CHRONOS-3 in MZL: Results and Clinical Implications

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Tycel Jovelle Phillips, MD, discusses recent updates from the CHRONOS-3 trial of copanlisib in R/R MZL and clinical implications of the results of this study.

Tycel Jovelle Phillips, MD: CHRONOS-3 was a phase 3 study comparing outcomes between copanlisib and rituximab versus placebo and rituximab. Copanlisib was given on days 1, 8, and 15 of a 28-day cycle, and rituximab given at a standard dose of 375 mg per meter squared on days 1, 8, 15, and 22 for cycle 1, and then day 1 for the odd cycles, 3, 5, 7, and 9. Copanlisib was able to be continued as a single agent after the discontinuation of rituximab in the study. In the rituximab and placebo arm, rituximab was given on days 1, 8, 15, and 22 of cycle 1, and on day 1 of cycles 3, 5, 7, and 9. The overall study enrolled 458 patients, 95 of those were patients with marginal zone lymphoma. A total of 66 patients were enrolled in the copanlisib and rituximab arm, and 29 patients in the placebo and the rituximab arm. This was a 2:1 randomization to copanlisib and rituximab versus rituximab and placebo in this study population.

The median number of cycles was 9 for the copanlisib and rituximab, and 12 for the placebo plus rituximab. Dose interruptions occurred in 75.2% of patients with copanlisib and rituximab, and 56.8% of patients with placebo and rituximab. This is to the point that you mentioned earlier about some of the issues that come along with the delta inhibitors, including copanlisib, that can lead to dose interruption, delays, and discontinuations. Also, dose reductions to 45 mg occurred in 83 patients overall, which is about 27% of the patients. Dose reductions to 30 mg occurred in 28 patients, about 9.1% of patients. Then discontinuation of the study drug due to AEs [adverse events] accounted for 31.9% of enrolled patients on copanlisib and rituximab compared to 8.2% of patients on placebo and rituximab.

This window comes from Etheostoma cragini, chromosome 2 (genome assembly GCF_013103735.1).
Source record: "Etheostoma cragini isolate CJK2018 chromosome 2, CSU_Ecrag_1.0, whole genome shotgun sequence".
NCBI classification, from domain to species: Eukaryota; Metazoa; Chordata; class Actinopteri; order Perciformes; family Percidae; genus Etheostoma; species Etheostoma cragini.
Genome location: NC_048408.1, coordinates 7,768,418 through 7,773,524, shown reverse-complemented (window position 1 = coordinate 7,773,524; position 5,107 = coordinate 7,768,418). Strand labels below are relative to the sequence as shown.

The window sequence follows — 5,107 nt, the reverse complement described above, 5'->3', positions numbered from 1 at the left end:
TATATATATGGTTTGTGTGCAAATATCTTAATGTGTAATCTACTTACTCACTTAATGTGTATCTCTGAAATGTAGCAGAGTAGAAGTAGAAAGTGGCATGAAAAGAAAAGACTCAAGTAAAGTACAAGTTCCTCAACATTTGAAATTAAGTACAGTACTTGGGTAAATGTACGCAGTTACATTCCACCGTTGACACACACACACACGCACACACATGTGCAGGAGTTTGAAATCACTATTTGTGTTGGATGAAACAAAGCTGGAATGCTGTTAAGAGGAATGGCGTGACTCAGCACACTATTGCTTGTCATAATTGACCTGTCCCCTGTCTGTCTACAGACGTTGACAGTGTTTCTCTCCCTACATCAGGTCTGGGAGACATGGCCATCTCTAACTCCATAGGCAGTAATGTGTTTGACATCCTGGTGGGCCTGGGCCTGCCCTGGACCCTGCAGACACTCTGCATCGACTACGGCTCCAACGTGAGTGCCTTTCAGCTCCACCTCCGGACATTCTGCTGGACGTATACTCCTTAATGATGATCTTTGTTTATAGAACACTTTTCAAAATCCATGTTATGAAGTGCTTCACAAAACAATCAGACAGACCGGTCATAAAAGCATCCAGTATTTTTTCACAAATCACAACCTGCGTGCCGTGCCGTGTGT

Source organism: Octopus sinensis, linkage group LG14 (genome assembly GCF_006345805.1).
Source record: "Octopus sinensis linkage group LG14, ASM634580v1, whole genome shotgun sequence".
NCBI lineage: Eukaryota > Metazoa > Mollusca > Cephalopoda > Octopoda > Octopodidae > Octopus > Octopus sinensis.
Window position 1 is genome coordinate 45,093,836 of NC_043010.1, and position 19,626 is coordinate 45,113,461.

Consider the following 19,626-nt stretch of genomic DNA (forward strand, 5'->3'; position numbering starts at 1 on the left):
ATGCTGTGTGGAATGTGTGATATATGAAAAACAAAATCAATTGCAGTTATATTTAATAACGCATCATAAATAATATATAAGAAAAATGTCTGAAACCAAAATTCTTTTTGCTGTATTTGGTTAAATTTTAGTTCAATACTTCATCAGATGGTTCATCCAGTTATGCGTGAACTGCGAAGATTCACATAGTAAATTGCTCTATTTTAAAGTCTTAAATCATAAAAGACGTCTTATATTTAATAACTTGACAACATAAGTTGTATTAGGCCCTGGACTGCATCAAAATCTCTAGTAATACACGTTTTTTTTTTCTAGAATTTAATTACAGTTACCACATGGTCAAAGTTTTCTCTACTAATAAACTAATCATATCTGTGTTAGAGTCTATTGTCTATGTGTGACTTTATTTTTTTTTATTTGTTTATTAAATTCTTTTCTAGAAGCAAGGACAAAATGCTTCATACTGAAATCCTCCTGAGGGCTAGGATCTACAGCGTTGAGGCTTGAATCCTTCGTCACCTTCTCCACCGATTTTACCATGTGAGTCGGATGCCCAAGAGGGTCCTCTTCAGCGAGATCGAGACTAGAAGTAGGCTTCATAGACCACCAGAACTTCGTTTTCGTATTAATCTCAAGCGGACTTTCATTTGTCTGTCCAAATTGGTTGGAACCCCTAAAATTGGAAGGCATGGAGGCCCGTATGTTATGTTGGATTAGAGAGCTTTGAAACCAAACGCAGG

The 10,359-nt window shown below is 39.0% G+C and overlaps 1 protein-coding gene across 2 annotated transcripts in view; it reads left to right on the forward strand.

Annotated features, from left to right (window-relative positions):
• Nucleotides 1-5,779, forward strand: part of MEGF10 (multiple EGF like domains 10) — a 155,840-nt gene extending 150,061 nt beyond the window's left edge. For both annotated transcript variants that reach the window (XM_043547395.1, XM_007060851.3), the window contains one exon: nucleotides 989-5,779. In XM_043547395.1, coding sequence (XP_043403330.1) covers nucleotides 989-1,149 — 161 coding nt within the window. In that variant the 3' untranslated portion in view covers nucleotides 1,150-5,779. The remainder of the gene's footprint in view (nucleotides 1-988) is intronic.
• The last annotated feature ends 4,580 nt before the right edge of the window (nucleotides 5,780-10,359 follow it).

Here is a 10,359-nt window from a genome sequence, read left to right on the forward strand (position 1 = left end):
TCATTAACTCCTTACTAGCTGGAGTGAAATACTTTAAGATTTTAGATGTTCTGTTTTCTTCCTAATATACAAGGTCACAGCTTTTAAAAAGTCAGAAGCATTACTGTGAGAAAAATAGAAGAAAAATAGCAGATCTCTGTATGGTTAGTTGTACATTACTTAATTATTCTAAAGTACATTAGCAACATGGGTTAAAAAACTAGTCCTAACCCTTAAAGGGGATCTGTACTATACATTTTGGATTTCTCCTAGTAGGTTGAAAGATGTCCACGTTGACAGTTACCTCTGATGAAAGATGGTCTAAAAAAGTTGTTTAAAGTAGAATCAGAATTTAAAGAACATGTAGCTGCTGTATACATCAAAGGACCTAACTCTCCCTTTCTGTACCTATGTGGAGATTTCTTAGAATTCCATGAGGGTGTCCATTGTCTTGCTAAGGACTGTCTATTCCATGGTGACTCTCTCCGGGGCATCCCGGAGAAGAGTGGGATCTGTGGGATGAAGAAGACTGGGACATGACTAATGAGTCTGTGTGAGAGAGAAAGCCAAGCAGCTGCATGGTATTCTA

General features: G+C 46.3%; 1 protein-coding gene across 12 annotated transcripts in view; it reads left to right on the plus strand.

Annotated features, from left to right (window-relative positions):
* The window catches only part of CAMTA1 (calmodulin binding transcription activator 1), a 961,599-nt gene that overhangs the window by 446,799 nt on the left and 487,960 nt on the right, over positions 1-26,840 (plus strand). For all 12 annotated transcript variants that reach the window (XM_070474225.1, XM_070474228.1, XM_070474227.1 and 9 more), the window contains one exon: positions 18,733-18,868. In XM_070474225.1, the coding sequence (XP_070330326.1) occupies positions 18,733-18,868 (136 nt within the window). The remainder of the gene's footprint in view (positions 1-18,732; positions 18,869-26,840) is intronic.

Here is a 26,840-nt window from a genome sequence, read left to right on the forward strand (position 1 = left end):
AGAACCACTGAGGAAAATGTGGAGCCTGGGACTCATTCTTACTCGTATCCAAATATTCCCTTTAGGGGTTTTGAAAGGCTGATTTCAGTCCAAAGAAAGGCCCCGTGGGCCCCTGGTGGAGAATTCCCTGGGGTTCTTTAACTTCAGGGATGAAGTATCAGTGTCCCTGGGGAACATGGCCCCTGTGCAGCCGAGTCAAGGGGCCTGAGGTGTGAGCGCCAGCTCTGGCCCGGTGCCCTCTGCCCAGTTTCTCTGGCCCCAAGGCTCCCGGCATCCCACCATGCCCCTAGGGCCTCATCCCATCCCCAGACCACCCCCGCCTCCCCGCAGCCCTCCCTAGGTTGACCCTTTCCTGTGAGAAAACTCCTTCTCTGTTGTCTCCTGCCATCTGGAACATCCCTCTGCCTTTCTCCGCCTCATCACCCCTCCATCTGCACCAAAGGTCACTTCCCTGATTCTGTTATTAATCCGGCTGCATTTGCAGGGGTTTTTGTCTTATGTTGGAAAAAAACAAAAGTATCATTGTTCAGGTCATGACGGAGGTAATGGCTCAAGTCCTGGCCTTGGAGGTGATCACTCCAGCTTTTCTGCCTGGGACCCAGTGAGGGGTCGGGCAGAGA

Looking at the response rate, the PFS [progression-free survival] with copanlisib plus rituximab for patients with marginal zone lymphoma was 22.1 months, whereas it was 11.5 months for those with placebo plus rituximab, with a hazard ratio of 0.48. The overall response rate in the patients with marginal zone lymphoma was 76% for copanlisib and rituximab, with a 39% complete response rate, versus 41% in the placebo plus rituximab and a 10% complete response rate. Thus, it indicating that there was a substantial benefit with the addition of copanlisib to rituximab in patients with marginal zone lymphoma.

The safety profile is something you highlighted quite extensively with the CHRONOS-1. With CHRONOS-3, we still see hyperglycemia, hypertension, and diarrhea being the most common treatment-emergent adverse events in this patient population. The AE of special interest was pneumonitis, which was seen in 21 patients, and 19 of those patients had a study discontinuation due to the presence of pneumonitis. Neutropenia was noted in 23.2% of patients, but there was a very low incidence of grade 3 or 4 neutropenia in the total study population. Looking at some of the other key AEs noted with delta inhibitors, such as transaminitis, we see very low incidence of grade 3/4 transaminitis, 1% of grade 3, and 0.3% grade 4 transaminitis. This indicates that at least to some degree, the intermittent schedule with copanlisib has mitigated some of the more common AEs that we typically see in patients exposed to these agents in the clinical trial setting. As such, this does indicate another potential option if it does get a label for these patients in a second-line setting.

But again, in that situation, we must take into consideration some of the other agents that already have approval. Is copanlisib plus rituximab better than what we typically see with, let’s say, zanubrutinib in this situation, or even ibrutinib in this situation, given that these agents all have very different toxicity profiles? Obviously, the key is we would hope to be able to keep these patients on these treatments for a longer period. As time plays out, maybe we will get some sort of study comparing these agents head-to-head to see which of these more novel treatments are better and have a more durable response and better safety profile for our patients in this situation.

Transcript Edited for Clarity

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